Until recently, I had not given much thought to the “debugging” Z80 code other than the simple “single-step” circuitry that some of the Z80 computers had at the time. I started to realize that debugging code without being able to “see” the memory and internal registers of the Z80 could be a problem since during all my years of hardware and software design, I always had access to some sort of hardware emulator for such purpose. I never really spent much time using the “poor man’s” method of debugging code on any MCU by toggling an I/O pin when my code hit a certain location. The only thing I ever used I/O pin manipulation for was to measure and/or check timing or interrupt response.
Now that the Z80 SBC PCB’s are due to arrive soon, I will have access to a real hardware platform. There is still MUCH work to be done before I can even get to this point but it warrants some more thought. Besides, I am sort-of in a “holding pattern” until said PCB’s arrive.
In software, the “single-stepping” will be easy because the AVR can completely control the Z80 clock, address, data and control buses. However, I don’t see much use in “seeing” what data is on the data bus at a certain location at a certain time. About the only thing useful in that approach is seeing if your program is branching or jumping to the correct location as the right time or if some data in RAM is getting over-written. Seeing the internal registers of the target CPU (or MCU) is much more useful, as is the ability to set hardware and/or software breakpoints.
Emulating “shadow registers”: I’ve started looking into a Z80 emulator for the AVR. All I have found is the “SpritesMods” web page here. That emulator appears to be an 8085 emulator.
I widened my search to include ANY Z80 emulator and found two generic Z80 emulator libraries; Gabriel Gambetta’s is here and Marat Fayzullin’s is here. Both look good but I have not spent enough time looking through the code and seeing how I might use them. I am, however, considering that I may just write my own because I really do not need to “emulate” the Z80, I already have one. I just need to decode the opcodes and update the “shadow registers” with the values from the operands. More to be determined.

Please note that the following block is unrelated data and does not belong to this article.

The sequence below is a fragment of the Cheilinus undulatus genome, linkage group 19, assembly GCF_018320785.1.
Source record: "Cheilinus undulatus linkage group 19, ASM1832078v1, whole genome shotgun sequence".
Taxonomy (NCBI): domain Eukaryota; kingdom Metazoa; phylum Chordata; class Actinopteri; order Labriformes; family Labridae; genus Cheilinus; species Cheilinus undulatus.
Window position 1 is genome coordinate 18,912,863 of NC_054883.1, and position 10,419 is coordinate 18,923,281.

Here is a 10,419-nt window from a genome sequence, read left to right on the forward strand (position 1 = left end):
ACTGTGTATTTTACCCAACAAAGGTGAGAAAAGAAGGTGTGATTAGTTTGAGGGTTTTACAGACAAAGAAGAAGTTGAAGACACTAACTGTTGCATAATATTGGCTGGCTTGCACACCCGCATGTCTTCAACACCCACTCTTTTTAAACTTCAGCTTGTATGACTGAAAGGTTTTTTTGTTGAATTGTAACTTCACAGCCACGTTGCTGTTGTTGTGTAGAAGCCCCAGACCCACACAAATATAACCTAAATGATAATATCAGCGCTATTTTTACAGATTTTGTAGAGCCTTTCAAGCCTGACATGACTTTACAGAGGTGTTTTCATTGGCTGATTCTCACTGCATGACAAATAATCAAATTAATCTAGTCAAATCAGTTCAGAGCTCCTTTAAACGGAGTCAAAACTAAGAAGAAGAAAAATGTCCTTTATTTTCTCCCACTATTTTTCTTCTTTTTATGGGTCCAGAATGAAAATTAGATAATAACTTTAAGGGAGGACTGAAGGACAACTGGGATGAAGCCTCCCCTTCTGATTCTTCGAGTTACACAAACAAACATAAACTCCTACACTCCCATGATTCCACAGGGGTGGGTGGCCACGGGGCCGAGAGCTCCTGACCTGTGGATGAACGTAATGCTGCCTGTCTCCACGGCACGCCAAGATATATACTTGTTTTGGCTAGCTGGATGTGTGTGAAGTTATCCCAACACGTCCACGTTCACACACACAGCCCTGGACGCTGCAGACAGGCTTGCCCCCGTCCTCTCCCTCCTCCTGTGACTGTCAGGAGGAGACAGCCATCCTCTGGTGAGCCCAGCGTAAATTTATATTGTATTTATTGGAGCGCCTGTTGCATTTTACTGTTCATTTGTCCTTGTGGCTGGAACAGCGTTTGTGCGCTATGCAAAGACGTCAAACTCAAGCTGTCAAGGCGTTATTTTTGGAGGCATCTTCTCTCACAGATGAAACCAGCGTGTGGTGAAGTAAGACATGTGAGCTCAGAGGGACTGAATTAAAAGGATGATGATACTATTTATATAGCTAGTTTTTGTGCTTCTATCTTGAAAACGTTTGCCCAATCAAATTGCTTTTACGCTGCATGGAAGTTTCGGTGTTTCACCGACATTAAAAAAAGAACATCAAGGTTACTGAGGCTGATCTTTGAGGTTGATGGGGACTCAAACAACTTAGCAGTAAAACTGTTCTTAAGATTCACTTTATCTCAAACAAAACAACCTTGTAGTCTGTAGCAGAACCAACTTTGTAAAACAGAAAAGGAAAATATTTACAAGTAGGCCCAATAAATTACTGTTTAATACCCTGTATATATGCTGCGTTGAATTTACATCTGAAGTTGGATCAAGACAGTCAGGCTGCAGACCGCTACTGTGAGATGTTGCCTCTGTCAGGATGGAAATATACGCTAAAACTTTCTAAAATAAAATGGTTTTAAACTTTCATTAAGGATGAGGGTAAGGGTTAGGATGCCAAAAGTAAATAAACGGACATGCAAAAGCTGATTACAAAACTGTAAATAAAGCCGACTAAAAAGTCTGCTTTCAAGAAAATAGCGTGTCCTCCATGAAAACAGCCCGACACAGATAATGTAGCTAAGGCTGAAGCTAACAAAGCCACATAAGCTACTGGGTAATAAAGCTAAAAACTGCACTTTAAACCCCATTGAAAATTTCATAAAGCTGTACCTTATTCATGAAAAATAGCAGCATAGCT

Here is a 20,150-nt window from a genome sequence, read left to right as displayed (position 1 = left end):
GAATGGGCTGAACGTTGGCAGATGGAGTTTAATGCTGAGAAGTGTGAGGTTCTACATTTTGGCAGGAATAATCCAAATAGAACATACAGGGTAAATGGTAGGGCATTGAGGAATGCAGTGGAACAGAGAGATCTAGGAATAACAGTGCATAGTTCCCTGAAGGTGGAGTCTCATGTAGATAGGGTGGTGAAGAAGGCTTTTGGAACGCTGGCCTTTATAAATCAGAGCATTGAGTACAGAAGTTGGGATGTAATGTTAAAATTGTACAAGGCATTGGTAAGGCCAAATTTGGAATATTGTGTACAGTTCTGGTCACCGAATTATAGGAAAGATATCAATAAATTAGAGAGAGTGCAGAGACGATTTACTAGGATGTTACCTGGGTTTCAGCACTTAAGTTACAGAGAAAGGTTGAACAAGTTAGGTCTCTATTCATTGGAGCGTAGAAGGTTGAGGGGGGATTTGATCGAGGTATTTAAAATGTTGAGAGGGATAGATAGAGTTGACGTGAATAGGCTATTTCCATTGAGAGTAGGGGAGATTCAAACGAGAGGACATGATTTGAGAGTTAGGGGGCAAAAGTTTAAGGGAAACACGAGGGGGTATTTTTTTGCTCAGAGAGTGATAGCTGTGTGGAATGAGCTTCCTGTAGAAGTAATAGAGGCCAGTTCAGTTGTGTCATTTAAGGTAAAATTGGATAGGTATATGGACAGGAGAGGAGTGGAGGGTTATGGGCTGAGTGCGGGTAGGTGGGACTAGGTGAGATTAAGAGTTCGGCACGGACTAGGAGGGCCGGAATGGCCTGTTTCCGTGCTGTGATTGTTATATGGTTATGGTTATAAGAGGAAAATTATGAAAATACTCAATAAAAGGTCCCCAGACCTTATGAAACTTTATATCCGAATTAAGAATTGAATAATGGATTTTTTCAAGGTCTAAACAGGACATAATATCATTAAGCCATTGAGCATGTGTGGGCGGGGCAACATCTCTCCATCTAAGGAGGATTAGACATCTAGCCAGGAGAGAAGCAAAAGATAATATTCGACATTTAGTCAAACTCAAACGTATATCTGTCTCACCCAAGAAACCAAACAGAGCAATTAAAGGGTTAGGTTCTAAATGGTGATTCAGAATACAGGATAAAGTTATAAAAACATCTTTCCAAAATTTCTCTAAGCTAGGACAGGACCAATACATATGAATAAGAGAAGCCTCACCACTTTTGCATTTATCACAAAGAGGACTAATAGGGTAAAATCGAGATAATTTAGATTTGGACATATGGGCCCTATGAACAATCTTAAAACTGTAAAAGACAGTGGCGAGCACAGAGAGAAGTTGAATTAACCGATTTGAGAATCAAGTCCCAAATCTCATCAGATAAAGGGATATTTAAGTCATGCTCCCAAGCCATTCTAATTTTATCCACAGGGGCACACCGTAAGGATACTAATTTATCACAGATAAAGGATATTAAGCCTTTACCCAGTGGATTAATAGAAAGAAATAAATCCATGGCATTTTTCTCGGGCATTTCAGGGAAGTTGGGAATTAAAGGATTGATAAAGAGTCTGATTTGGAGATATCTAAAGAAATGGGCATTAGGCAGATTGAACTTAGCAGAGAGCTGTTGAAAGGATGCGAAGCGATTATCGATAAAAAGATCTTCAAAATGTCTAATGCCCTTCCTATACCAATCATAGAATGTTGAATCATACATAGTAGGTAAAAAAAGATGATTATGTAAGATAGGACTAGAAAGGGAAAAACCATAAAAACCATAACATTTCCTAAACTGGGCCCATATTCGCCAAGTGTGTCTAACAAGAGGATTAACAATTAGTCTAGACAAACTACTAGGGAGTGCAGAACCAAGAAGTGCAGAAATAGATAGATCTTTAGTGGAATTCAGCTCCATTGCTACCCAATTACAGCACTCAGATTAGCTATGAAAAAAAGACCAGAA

I wish to address implementing breakpoints. There are two potential implementation schemes; hardware and software.
Hardware Breakpoints: Since the AVR will be in complete control of the Z80’s clock, address, data and control buses, hardware breakpoints could be set by the user to trigger at certain addresses. That would be easy to implement by monitoring the address bus for an address match then halting the Z80’s execution of code. It is also conceivable that data breakpoints could also be implemented by monitoring certain memory addresses to be a certain value or perhaps even a read from, write to, data match or data change at a specific address. I am considering this method to be better than implementing software breakpoints simply because I have access to the hardware buses.
Software Breakpoints: Most “modern” CPU’s and MCU’s feature a “breakpoint” instruction. The Z80 does not have one but that does not mean that one cannot be defined using one of the various “undefined” opcodes for the Z80. In theory (practice?), the AVR being used in debugging mode could place the breakpoint opcode (not operand?) in memory and save the original opcode. While monitoring the Z80’s hardware buses and updating the “shadow registers”, if the opcode for a breakpoint is detected, then the appropriate action can be taken. Update: In looking over the Z80 instructions, sorted by OPCODE number, I see that there are no unused single-OPCODE instructions available. There are a few “extended” (or “undocumented”) ‘DDxx’ prefix instructions available but using a single-byte OPCODE as a software breakpoint is much more desirable since it can replace another single byte OPCODE. Thus, hardware breakpoints in this case are the chosen method of implementation.
Upon preliminary consideration of the two methods, I do not see that software breakpoints have any advantage over hardware breakpoints. As a matter of fact, I see a distinct advantage in hardware breakpoints over software breakpoints.
I welcome any thoughts and comments from visitors on this subject.